Shifting of the burden of evidence to the accused in possession cases
Powers to compel for `financial investigators'
McGrory said, ``never has there been a time when such powers were not part of everyday life'', the searching of a whole street when one house was being investigated or the stopping of an individual 24 times in two weeks. ``This,'' he said, ``is normality.''
``A government that has such powers and keeps them on the statute book for 76 years is sending out a message to its judiciary and police force. It suggests that certain behaviour is acceptable, in a way that would not be acceptable in any other situation; where results are the goal and the ill-treatment of suspects is not only tolerated but expected.''
The undermining of the role of defence lawyers and their stigmatisation was McGrory's next thread. He spoke of the 327 complaints by 63 lawyers between 1989 and 1997, the recent UN report issued by the UN rapporteur and the killing of solicitor Pat Finucane after the disgraceful comments by British Minister Douglas Hogg. He said, ``Hogg reflected an attitude taken from his civil service and security' advisors.''
McGrory emphasised that, ``there are people in high places that regard legal representaion as a threat to their function and this mindset is a direct result of and actively encouraged by the legal structure that has now been in place for 25 years.''
He said, ``like the RUC, the mindset and attitudes of the judiciary are shaped by legal framework in which they operate,'' one based on Castlereagh confessions and where the courts work against the accused. He added that ``a system based on the assumption that the RUC will tell the truth'' is compromised by witholding independent monitoring of their behaviour.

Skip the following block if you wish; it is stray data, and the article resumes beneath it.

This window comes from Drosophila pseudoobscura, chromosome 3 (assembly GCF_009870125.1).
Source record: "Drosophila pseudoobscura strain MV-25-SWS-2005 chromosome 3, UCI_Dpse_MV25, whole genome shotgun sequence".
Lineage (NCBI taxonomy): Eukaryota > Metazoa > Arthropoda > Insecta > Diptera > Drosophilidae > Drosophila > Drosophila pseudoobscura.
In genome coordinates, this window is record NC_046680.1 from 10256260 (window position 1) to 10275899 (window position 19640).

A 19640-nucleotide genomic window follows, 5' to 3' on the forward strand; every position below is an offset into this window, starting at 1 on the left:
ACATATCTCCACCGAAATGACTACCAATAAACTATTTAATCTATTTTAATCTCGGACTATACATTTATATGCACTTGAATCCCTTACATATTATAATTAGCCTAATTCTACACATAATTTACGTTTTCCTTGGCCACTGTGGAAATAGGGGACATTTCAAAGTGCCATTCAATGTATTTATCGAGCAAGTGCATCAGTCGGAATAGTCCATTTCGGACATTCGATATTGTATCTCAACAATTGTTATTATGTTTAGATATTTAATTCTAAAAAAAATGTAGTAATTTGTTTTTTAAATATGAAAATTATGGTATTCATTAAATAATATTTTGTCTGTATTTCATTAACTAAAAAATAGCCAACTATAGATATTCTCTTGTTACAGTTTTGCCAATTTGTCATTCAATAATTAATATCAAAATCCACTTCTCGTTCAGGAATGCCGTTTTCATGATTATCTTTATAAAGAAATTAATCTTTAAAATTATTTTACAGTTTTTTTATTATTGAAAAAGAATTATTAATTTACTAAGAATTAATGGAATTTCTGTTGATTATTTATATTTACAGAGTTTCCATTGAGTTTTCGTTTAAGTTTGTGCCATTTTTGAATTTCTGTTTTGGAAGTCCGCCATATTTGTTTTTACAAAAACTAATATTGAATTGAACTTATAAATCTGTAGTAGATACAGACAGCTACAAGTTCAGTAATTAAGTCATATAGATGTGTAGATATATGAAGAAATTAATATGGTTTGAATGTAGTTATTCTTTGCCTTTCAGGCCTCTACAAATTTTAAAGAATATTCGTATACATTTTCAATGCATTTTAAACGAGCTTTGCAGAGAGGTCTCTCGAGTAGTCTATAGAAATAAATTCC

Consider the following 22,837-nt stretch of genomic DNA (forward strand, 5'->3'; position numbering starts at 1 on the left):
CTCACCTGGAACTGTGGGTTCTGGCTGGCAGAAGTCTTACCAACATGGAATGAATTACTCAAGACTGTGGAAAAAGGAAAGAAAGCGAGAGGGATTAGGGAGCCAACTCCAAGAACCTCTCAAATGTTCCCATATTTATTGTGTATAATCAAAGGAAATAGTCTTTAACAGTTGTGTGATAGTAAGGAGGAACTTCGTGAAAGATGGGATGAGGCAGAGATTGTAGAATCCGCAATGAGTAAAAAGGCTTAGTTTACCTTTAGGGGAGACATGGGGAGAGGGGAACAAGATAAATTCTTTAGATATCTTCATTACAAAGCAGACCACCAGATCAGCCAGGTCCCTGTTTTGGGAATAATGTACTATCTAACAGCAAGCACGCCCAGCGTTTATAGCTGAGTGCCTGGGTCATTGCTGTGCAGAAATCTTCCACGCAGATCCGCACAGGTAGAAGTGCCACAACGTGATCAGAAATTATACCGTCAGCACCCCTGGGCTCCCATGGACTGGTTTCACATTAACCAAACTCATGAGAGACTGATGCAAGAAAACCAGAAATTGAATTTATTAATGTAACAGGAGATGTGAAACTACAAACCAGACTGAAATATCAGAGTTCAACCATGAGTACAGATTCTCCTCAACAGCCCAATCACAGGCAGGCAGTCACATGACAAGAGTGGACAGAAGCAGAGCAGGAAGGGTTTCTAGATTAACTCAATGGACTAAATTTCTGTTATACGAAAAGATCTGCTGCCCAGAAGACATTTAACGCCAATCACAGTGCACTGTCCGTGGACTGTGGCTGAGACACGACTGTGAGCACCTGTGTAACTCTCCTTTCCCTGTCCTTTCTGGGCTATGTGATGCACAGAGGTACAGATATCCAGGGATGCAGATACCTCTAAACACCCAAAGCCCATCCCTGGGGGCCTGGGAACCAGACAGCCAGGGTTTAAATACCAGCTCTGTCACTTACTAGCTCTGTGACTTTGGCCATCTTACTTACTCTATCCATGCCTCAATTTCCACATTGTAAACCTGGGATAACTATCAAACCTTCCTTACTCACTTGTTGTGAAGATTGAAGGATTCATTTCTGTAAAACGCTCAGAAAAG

McGrory said, ``laws can easily be changed but mindsets cannot. The review of the Criminal Justice system must undo the damage of so many years of Emergency legislation.'' He suggested the removal of the RUC from conducting prosecutions at an early stage, a more open system of appointments, and said ``for too long those who have held and still hold positions of power and influence have ignored and marginalised nationalists.''
Concluding, McGrory said, ``But if these words [the document] mean anything, they mean we can no longer be ignored.''
In the ensuing debate, speakers emphasised that Dublin still had many draconian and unjust pieces of legislation on its statute books and had frequently used them to persecute republicans. Some stressed the need to action ``sooner rather than later'' and one Englishman said, ``Blair is not to be trusted, the British government has too many uses for PTA legislation. Even if it goes it may well be back in a different guise.''